Some fleet managers might recoil in horror at the idea of expanding their UK responsibilities to an international role.
After all, running a UK fleet can be challenging enough, without adding a new set of legislative rules, cultural differences and language barriers.
But Keith Cook, deputy financial controller at Computacenter, who is poised to take on a global fleet role next month, is unfazed by his new responsibilities.
“I find it enormously fascinating,” he says. “It has culture aspects, it has compliance aspects, it has different taxation systems. It’s not simple.”
Cook believes it isn’t possible to have one group fleet policy, because of those differences, but he wants to create group principles and take best practices from the UK, where he is responsible for a fleet of 1,200 vehicles, to the company’s operations in Europe, America and Mexico.
The technology firm, whose global headquarters are in the UK, has 1,800 vehicles in Germany, 800 in France, 200 in Belgium, 30 in Switzerland, four vehicles and two golf buggies in America, and two vehicles in Mexico.
Cook will mainly focus on the British, French, German and Belgian fleets and will work collaboratively with his colleagues in other countries to implement best practice.
“We will allow local countries to have some autonomy,” he says. “It’s a governance role: it’s making sure we stick to group principles.”
Cook started looking at the French fleet on an informal basis at the beginning of 2015 and employed Fleet Logistics to carry out some consultancy work, as it has local knowledge.
Cook’s international colleagues have reacted positively to his guidance becoming a formal role.
“My French colleagues are supportive because they will get some clear direction and the control and governance that they’ve been looking for,” he says.
“For my German colleagues, it will largely be business as usual.”
Cook has had to give up some of his finance work to make time for his expanded fleet role, but he will not need to travel to the other countries. Instead, he will use Cisco’s conferencing facilities, which are so sophisticated that “mentally, you are in that room together”, according to Cook.
“The language is a challenge but I’ve got two French-speaking people that can translate for me, or I’ve got people in France who can translate,” he says.
He will also be able to track vehicle data through SAP software, which is used by the Group.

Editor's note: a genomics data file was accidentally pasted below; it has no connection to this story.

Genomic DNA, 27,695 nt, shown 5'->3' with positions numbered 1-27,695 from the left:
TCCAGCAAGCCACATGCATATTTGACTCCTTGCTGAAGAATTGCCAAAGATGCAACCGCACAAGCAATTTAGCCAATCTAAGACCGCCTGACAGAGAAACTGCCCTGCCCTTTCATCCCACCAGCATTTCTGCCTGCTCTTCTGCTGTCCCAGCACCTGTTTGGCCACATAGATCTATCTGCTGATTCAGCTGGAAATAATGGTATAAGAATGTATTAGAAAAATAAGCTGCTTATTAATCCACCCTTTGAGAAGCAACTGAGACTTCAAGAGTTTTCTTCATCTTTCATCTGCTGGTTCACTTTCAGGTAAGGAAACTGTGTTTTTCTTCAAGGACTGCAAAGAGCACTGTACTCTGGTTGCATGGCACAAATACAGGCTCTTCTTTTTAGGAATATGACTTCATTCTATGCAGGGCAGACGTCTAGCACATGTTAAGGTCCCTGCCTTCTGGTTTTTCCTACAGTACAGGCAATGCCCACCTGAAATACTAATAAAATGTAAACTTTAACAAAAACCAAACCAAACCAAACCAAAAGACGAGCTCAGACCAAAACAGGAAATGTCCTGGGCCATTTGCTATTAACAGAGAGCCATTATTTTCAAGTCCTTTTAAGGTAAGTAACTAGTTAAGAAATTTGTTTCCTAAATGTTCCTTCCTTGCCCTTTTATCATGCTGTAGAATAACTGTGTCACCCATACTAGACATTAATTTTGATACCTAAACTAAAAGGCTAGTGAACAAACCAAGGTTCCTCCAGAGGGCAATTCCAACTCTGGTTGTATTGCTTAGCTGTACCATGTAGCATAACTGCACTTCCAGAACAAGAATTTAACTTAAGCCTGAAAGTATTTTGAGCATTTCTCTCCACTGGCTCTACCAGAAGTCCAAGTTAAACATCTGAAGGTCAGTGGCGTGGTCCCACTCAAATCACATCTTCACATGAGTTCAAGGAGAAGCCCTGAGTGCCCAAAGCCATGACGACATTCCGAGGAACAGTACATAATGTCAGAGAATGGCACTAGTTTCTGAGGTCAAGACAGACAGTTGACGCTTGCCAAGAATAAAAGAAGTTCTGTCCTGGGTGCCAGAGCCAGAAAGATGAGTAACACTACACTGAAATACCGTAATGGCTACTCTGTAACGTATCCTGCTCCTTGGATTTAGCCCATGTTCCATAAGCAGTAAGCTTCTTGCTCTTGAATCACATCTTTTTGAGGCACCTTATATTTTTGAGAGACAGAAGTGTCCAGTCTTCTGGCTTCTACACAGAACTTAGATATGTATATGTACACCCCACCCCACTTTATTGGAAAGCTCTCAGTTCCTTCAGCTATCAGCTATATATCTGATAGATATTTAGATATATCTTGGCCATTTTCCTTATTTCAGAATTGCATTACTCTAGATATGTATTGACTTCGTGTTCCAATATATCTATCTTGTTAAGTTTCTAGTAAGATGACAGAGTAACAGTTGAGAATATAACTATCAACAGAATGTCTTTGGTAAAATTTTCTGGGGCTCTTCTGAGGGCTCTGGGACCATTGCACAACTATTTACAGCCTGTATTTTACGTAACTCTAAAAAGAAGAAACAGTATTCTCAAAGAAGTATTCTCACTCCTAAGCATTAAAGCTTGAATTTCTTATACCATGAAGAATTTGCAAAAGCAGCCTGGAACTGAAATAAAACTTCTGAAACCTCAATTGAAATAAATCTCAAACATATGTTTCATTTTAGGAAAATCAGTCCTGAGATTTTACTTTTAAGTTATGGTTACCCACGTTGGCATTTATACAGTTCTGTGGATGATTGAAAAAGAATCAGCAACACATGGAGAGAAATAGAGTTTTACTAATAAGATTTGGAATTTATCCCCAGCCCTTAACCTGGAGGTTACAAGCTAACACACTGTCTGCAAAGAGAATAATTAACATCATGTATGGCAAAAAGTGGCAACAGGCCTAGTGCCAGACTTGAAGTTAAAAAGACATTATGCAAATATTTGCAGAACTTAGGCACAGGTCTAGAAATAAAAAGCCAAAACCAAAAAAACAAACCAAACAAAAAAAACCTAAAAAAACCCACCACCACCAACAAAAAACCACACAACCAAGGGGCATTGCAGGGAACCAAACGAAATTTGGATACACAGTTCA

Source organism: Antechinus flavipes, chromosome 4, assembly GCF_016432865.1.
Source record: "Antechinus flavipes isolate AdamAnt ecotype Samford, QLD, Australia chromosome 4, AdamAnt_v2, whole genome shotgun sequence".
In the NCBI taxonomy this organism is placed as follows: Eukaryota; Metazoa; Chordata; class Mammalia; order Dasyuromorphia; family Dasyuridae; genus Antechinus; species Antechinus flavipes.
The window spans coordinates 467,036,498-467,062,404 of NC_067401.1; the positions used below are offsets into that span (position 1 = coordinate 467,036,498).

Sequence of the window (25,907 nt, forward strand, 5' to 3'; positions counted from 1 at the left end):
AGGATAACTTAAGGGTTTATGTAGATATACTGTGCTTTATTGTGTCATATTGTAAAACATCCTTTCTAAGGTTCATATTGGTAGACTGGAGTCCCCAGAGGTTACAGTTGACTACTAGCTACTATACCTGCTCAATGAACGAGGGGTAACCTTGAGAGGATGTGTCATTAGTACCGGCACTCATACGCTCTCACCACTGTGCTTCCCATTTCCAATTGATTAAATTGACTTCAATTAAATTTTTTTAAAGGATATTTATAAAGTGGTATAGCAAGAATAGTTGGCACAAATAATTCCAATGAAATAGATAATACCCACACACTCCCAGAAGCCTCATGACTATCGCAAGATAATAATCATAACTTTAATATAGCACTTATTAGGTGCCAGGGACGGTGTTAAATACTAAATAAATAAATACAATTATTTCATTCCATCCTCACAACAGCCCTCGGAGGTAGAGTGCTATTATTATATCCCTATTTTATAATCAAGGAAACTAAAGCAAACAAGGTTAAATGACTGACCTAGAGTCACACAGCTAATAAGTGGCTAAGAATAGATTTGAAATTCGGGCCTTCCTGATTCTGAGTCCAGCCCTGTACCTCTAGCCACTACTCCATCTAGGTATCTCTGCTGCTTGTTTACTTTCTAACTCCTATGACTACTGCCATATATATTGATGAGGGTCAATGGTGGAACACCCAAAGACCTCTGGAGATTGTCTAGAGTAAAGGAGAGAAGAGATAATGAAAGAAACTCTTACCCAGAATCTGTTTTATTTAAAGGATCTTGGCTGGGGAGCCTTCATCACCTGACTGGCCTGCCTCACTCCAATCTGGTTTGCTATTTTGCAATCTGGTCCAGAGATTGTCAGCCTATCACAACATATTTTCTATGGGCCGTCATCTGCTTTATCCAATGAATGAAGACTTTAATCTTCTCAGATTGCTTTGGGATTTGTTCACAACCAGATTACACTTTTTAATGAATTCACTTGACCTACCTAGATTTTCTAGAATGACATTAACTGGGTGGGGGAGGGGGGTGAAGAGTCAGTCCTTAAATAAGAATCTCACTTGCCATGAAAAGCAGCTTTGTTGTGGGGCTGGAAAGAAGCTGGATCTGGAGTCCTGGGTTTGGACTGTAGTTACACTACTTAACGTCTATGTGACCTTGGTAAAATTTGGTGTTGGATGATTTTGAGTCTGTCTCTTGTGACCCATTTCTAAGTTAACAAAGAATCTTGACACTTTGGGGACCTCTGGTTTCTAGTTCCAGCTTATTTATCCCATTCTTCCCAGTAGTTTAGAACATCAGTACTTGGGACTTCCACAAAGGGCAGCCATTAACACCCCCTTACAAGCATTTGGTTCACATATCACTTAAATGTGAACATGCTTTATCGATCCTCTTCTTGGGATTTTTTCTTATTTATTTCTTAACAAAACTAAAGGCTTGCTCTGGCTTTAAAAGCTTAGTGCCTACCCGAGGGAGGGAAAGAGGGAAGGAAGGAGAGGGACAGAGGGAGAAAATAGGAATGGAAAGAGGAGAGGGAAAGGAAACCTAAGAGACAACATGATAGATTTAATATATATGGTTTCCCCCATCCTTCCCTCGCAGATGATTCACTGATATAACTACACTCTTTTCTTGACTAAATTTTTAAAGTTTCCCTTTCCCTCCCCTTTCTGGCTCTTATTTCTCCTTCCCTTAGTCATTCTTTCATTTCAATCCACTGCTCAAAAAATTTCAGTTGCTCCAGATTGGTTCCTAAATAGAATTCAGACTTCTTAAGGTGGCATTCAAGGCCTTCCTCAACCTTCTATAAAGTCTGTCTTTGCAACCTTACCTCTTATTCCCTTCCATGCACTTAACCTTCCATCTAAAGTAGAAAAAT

Computacenter moved from a country model to a group model three years ago, and Cook sees his new role as another part of that transition.
“You can’t just flick a switch and go from being country to group – it’s a journey,” he says.
One of the first things that Cook wants to address is driver behaviour.
The UK fleet’s accident ratio is 29% – down from 45% in 2009 – thanks to a risk management programme which includes online risk assessments from Cardinus Risk Management, training with the Institute of Advanced Motorists and post-accident investigation reports.
The French fleet’s insurance premiums are about a third more expensive than the UK’s, due to claims experience and unreported damage (resulting in end-of-contract damage charges, which cannot be recharged to the driver).
“The cultural differences between the UK and the rest of Europe are huge,” Cook says. “In France, if you get a speeding penalty and it goes through to the company, the company can’t say who was driving the car because of French privacy law, although France is changing the law on that.
“In the UK, we recharge employees for contract damage and accidents, but in France and Germany you can’t do that. You can’t use a stick, you have to use a carrot. What we are likely to do is to start introducing rewards for good driver behaviour and encouraging managers to inspect vehicles.”
One reward Cook is considering is if a vehicle comes back in good order the driver may be able to renew at a grade higher.
He is also looking at manufacturer agreements.
In the UK, Computacenter’s My Car Scheme, a blend of employee car ownership (ECO) and contract hire (see panel, below), has “all the usual suspects”, according to Cook. This includes Audi, BMW, Hyundai, Jaguar Land Rover, Ford, Mazda, Mercedes-Benz, Mini, Nissan, Seat, Škoda, Vauxhall, Volkswagen and Volvo.
The van fleet is solus Citroën, although Computacenter will go out to tender this year.
In France, the entire fleet is made up of French brands only.
“I think we have convinced our French colleagues that we can move away from French-only brands,” Cook says. “We will still have French brands out there, but it’s very clear that the French market has changed in recent years and you can have non-French vehicles, so we will do that at some levels.”